Involve your significant other and print the same list of questions so you can individually score the candidates and compare notes. This may make the process of choosing an advisor easier.

Some questions you should ask your candidates:

  • How do you get paid?
  • Does your firm earn revenue from anyone other than clients?
  • What other services do you provide?
  • How are you PERSONALLY paid?
  • Do you always act as a fiduciary and can I get that in writing?
  • Do you have experience working with clients like me?

Rate Your Advisor

Find more questions, follow-up questions, and a way to score candidate answers in this free resource.

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The Power of a Cohesive Financial Plan

The true benefit of wealth management is tying these events together under an actionable and proactive plan because nothing happens in a vacuum. You may be planning for retirement while handling a divorce or saving for your child’s education while buying a home.

10 Scenarios Where You'll Want a Wealth Manager

As a general rule, it’s time to sign on with a wealth manager when your finances start to get more complicated and you’re no longer handling one priority at a time. 

  1. Planning for retirement
  2. Preparing for divorce
  3. Passing of a spouse/partner
  4. Exiting a business
  5. Preparing taxes
  6. Saving for higher education
  7. Investing
  8. Participating in employee stock
  9. Inheriting generational wealth
  10. Purchasing big-ticket items (house, car) 


Getting Started With Your Wealth Manager

In your first meeting with your wealth manager, you’ll talk about three main goals: accumulation, preservation and distribution. Your focus on these goals will depend on your stage of life. For example, in your younger years, your focus is on accumulating assets. In your middle ages, you work to preserve and maintain those assets. When you retire and start gathering your estate plan, you’ll also determine the distribution of those assets.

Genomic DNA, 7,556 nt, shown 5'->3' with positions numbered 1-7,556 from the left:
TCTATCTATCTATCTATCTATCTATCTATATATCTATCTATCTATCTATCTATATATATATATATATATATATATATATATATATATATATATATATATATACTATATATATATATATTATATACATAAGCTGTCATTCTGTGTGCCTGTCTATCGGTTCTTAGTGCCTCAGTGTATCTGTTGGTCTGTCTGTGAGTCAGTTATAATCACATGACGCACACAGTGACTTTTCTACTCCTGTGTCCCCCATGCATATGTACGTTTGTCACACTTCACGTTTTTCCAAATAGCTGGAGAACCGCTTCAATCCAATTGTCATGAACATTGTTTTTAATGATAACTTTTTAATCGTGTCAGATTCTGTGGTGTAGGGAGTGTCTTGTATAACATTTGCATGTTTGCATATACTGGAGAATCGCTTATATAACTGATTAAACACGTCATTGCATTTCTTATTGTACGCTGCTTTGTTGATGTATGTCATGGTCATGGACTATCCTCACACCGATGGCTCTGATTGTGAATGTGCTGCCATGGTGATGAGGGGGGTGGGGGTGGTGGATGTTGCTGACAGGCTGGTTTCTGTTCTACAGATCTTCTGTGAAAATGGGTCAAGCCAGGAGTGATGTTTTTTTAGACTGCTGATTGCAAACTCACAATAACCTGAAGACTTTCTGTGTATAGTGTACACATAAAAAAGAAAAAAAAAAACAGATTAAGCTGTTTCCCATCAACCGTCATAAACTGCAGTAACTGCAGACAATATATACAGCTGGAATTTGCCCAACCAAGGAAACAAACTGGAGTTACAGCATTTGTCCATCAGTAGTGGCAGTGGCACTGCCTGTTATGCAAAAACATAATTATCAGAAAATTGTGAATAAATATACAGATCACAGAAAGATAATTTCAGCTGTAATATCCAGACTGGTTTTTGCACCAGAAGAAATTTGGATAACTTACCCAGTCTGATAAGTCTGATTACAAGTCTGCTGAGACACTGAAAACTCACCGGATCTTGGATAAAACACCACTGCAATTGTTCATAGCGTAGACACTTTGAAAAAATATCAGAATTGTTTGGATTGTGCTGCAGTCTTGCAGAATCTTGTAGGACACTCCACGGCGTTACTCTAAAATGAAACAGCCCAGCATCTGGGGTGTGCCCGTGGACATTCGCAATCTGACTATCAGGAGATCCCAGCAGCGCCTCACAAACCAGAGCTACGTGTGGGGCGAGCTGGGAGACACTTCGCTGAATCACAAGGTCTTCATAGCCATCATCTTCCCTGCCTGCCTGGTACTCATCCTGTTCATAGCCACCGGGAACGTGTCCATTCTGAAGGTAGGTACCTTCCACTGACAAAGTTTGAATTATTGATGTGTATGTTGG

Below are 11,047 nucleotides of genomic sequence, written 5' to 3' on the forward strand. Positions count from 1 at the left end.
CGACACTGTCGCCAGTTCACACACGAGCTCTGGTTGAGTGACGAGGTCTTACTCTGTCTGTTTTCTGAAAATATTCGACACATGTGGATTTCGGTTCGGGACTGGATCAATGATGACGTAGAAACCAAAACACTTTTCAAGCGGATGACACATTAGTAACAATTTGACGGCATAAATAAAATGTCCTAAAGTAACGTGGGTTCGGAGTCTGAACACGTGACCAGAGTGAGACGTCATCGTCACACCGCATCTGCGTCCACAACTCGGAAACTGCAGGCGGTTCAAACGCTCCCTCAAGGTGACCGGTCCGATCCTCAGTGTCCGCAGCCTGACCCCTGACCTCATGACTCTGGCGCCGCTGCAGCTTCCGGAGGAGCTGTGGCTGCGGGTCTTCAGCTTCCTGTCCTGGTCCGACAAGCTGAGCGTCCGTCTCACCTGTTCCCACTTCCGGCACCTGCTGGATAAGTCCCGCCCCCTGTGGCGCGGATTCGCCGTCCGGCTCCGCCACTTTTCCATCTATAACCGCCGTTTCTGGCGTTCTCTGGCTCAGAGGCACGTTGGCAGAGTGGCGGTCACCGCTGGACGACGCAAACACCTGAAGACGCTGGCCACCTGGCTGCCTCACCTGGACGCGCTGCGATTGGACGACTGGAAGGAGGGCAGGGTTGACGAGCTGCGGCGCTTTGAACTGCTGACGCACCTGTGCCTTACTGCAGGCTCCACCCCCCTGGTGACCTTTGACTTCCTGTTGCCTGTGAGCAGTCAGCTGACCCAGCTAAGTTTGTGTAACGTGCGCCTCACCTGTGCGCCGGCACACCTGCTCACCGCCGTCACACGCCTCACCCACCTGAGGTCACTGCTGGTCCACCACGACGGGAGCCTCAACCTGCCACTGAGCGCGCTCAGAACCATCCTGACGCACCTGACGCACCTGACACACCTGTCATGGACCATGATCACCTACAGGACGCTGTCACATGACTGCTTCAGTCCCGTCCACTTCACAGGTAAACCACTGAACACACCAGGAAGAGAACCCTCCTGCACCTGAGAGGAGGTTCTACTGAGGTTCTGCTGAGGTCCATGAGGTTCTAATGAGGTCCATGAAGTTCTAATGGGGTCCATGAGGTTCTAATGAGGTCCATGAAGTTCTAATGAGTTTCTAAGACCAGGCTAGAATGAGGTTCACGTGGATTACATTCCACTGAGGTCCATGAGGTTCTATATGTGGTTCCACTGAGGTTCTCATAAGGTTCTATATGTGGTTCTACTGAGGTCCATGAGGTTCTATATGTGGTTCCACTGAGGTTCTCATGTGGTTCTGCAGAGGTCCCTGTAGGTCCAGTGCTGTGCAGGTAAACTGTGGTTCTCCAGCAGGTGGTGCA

Your wealth manager will help you with these three goals and all the steps in between — from gathering your financial data to monitoring and reporting on how your assets evolve according to your plan.

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This material has been prepared for informational purposes only and should not be used as investment, tax, legal or accounting advice. All investing involves risk. Past performance is no guarantee of future results. Diversification does not ensure a profit or guarantee against a loss. You should consult your own tax, legal and accounting advisors.

Plancorp is a registered investment advisor with the Securities and Exchange Commission ("SEC") and only transacts business in states where it is properly registered or is excluded or exempted from registration requirements. SEC registration does not imply a certain level of skill or training. Please refer to our Form ADV Part 2A disclosure brochure and our Form CRS for additional information regarding the qualifications and business practices of Plancorp.